Africa’s financial sector draws increasing interest from investors

 

When Bob Diamond, the controversial former chief executive of Barclays bank, announced that his new investment vehicle was making its first foray into Africa, it triggered a flurry of attention on the continent’s banking sector.

He hopes to revive his career by betting on the future of the world’s least banked continent. His investment vehicle, Atlas Mara, splashed out US$265 million on BancABC, a low-profile midsized southern African bank with operations stretching from Botswana to Zimbabwe. He rapidly followed that deal with stakes in Union Bank of Nigeria and the Development Bank of Rwanda.

Diana Layfield, chief executive for Africa at Standard Chartered, speaks of a “pretty dynamic market”.

“We’ve seen competition for people, we’ve seen a lot of hiring . . . and now we are seeing new investors in the financial services sector, an obvious one being Atlas Mara,” Layfield says.

This year, Standard Chartered opened a bank in Angola, Africa’s second-biggest oil exporter and its third-largest economy, while Citigroup opened a branch in Lubumbashi, the Democratic Republic of Congo’s mining centre, in 2013. Barclays, meanwhile, completed a deal that saw it combine its Africa operations with Absa, its subsidiary and one of South Africa’s top four banks, now rebranded Barclays Africa.

For now, much of the activity is about building footprints and positioning for growth as the deal flow across the continent remains relatively small. With the exception of South Africa, which boasts a US$1 trillion stock market, capital markets are small and often illiquid.

One investment banker comments: “There are far too many banks chasing the opportunities that are there today. Everybody thinks they have to have some kind of presence in Africa and do something.

On the retail side, just a quarter of adults in sub-Saharan Africa report having an account at a formal financial institution, which is less than half of the global average of 51 percent, according to the World Bank.

Yet bankers are bullish about Africa’s trajectory, as the continent’s mineral wealth helps drive some of the world’s fastest expanding economies, mushrooming middle classes are driving growth in sectors such as services and consumer goods. On the back of this, African banks are also flexing their muscles and moving further beyond their borders. South Africa’s big four – Standard Bank, FirstRand, Absa/Barclays Africa and Nedbank – have been pursuing such strategies for several years. Standard Bank, for example, has been disposing of international assets, while refocusing on Africa where it has a presence across 19 nations. In the first six months of this year, Africa, excluding South Africa, contributed about 30 percent of the group’s revenue, nearly three times what it was five years ago.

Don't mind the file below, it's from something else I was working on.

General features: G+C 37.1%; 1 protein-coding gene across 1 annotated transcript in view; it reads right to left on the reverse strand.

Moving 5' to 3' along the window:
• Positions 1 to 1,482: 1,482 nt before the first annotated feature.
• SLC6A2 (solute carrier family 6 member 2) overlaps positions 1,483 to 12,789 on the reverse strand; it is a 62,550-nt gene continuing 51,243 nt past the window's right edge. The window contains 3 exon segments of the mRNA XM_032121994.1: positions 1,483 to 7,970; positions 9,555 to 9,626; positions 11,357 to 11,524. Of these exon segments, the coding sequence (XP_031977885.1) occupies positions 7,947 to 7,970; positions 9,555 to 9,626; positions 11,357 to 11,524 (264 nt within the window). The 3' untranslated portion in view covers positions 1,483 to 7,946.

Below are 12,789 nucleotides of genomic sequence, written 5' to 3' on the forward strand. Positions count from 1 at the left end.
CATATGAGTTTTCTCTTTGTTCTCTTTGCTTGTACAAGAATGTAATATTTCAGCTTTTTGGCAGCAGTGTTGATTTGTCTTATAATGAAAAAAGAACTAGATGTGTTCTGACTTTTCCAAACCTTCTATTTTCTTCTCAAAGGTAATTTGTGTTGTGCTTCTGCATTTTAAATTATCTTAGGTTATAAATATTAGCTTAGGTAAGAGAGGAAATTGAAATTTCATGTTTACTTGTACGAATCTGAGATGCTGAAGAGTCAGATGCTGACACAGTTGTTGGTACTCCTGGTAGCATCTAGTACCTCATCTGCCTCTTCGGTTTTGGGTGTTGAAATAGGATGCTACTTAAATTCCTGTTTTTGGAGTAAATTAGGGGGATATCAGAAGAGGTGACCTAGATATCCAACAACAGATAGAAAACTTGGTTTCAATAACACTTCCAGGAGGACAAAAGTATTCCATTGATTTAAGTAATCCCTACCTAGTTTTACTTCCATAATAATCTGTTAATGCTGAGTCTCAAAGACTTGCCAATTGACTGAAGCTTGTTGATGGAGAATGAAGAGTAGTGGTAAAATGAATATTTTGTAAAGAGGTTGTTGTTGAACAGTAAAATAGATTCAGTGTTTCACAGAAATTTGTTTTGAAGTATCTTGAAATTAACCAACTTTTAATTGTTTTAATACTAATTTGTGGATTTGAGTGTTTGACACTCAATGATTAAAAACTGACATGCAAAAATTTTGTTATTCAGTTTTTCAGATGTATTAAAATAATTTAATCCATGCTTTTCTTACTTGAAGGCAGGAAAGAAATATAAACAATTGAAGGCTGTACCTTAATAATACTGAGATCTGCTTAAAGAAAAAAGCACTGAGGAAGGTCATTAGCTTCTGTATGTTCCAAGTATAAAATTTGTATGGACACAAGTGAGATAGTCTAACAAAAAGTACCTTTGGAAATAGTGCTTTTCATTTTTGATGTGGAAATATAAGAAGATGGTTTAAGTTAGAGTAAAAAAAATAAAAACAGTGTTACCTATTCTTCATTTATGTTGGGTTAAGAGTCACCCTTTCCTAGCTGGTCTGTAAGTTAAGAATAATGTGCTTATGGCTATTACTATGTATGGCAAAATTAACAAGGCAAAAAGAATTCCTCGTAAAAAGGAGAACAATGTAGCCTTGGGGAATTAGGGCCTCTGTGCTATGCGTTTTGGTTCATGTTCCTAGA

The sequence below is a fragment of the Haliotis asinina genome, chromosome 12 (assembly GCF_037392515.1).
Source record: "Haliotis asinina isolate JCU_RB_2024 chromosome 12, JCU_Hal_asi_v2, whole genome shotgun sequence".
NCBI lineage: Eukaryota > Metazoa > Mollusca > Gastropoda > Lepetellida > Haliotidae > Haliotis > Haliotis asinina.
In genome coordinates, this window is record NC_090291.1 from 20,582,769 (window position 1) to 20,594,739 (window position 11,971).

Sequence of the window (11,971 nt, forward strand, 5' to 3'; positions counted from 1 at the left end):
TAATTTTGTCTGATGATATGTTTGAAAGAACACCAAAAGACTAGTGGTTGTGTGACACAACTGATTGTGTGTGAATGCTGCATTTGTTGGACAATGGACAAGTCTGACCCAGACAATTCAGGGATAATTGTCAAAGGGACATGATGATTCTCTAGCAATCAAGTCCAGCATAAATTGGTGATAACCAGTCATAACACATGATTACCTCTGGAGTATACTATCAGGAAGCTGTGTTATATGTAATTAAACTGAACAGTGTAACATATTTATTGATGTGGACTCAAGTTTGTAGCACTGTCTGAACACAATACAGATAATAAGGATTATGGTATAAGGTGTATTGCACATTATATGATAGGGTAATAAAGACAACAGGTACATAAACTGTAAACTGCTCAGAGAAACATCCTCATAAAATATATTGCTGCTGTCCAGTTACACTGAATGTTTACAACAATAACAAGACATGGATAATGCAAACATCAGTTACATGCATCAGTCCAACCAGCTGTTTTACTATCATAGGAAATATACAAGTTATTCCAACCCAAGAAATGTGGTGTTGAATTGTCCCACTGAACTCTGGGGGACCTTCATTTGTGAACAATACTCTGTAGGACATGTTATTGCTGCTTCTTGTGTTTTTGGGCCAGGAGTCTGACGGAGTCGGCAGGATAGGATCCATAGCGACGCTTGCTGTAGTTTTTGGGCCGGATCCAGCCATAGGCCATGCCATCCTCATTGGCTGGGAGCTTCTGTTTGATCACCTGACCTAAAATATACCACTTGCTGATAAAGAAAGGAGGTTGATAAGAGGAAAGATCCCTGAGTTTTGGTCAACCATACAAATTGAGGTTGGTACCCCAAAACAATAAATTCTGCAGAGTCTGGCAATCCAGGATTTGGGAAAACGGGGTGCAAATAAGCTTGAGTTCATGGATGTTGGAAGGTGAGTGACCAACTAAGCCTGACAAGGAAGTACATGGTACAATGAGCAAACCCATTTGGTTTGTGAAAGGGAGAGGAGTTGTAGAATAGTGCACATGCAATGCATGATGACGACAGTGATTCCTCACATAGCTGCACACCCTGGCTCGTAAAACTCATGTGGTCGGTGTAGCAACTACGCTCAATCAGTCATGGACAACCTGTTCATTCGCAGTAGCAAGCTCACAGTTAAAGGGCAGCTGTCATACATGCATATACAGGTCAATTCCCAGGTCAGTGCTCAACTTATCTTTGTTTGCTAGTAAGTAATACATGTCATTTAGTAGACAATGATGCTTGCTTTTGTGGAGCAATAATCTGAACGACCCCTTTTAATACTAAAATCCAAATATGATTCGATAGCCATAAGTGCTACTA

FirstRand, meanwhile, said last month that it had set aside R10 billion (US$900m) to expand in Africa, with an eye on setting up operations in Ghana, Kenya and Angola. Ambitious west and east African lenders are also taking a more pan-African approach. Two of Kenya’s biggest banks, Equity Bank and Kenya Commercial Bank, both of which have operations across east Africa, this year announced plans to expand into new countries, with the latter considering southern African nations including gas-rich Mozambique and copper-producing Zambia. In the west, Nigerian banks have long been spreading their wings. United Bank for Africa boasts a presence across 19 African states, while Access Bank is in seven African countries.

Bismark Rewane, a Lagos-based financial analyst, says Nigerian banks are now being more selective in their expansion plans, “cherry picking and looking at countries were they can support Nigerian businesses”.

“They are not just opening in countries for the sake of it,” he says.

Still, Samuel Maimbo, a finance expert at the World Bank, says the increasingly competitive terrain should benefit the consumer, and could help ease the challenges smaller businesses face accessing capital.

“There has been an increase in the quality of basic banking services for retail customers, and for small and medium enterprises. It’s going to be an increasingly important niche,” he says.

There have been some serious bumps along the way. Ecobank, one of the pioneers of the pan-African banking model and which boasts a 35-country network, was plagued for months by a governance crisis that eventually led to the ousting of its chief executive.

In South Africa, the largest provider of unsecured lending, African Bank, required a US$1.6b rescue package to save it from collapse.

The latter caused Moody’s to downgrade South Africa’s top four banks and put a spotlight on the rapid growth of unsecured lending. But African Bank has been characterised as an isolated case and banks’ appetite for African exposure shows few signs of dimming.

“It does require a diversified banking sector with not everybody doing the same thing and that’s what you are increasingly seeing, which is a good thing,” says Layfield. – Financial Times

October 2014
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